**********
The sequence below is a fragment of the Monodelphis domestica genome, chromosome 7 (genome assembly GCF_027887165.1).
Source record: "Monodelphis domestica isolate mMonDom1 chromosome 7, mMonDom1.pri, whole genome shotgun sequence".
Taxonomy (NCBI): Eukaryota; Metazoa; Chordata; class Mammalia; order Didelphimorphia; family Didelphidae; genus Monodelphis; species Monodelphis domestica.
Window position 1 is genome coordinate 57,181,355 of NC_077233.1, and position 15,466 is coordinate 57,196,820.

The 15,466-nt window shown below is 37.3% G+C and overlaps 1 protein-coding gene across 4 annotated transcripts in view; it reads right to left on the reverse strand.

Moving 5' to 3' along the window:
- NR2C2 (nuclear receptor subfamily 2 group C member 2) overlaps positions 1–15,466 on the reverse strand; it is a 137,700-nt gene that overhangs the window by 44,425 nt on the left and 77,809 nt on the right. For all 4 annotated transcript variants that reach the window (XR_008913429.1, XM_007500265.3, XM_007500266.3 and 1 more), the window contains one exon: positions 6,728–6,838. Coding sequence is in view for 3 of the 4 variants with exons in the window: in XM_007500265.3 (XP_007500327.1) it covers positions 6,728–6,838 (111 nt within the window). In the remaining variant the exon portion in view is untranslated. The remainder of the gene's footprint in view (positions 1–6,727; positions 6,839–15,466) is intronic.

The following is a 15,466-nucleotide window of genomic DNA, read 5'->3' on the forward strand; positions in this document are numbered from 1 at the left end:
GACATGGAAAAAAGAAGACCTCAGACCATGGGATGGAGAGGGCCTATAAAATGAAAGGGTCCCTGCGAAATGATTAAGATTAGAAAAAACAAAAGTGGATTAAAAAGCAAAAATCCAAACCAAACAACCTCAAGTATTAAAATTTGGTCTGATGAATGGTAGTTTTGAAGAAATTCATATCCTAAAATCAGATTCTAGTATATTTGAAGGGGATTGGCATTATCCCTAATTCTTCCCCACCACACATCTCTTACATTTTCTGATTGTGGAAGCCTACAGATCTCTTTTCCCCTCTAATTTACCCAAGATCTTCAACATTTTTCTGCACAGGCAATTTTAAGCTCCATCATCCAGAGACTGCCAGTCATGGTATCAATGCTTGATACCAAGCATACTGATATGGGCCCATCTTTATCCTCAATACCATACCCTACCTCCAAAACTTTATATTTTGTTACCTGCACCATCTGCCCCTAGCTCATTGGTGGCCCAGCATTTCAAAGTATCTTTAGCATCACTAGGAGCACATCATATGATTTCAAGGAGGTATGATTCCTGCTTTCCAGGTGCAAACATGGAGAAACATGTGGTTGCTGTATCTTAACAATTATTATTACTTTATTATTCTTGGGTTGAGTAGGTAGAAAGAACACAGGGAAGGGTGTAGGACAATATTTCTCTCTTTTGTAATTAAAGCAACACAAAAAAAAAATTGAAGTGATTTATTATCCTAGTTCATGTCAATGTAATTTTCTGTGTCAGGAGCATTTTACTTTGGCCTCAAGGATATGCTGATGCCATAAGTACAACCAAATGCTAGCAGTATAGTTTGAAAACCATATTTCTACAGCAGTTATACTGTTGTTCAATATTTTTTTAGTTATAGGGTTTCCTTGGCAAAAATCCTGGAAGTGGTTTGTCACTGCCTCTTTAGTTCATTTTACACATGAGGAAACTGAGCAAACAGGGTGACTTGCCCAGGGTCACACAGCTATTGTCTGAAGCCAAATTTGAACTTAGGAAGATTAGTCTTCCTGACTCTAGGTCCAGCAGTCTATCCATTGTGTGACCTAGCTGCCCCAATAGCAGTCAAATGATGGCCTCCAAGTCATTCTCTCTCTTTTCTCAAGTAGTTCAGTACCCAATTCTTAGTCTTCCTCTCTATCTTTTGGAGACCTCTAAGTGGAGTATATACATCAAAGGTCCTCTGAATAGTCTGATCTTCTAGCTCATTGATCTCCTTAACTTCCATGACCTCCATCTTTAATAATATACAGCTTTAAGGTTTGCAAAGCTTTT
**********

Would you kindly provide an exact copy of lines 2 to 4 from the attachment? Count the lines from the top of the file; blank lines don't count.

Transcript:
Source record: "Monodelphis domestica isolate mMonDom1 chromosome 7, mMonDom1.pri, whole genome shotgun sequence".
Taxonomy (NCBI): Eukaryota; Metazoa; Chordata; class Mammalia; order Didelphimorphia; family Didelphidae; genus Monodelphis; species Monodelphis domestica.
Window position 1 is genome coordinate 57,181,355 of NC_077233.1, and position 15,466 is coordinate 57,196,820.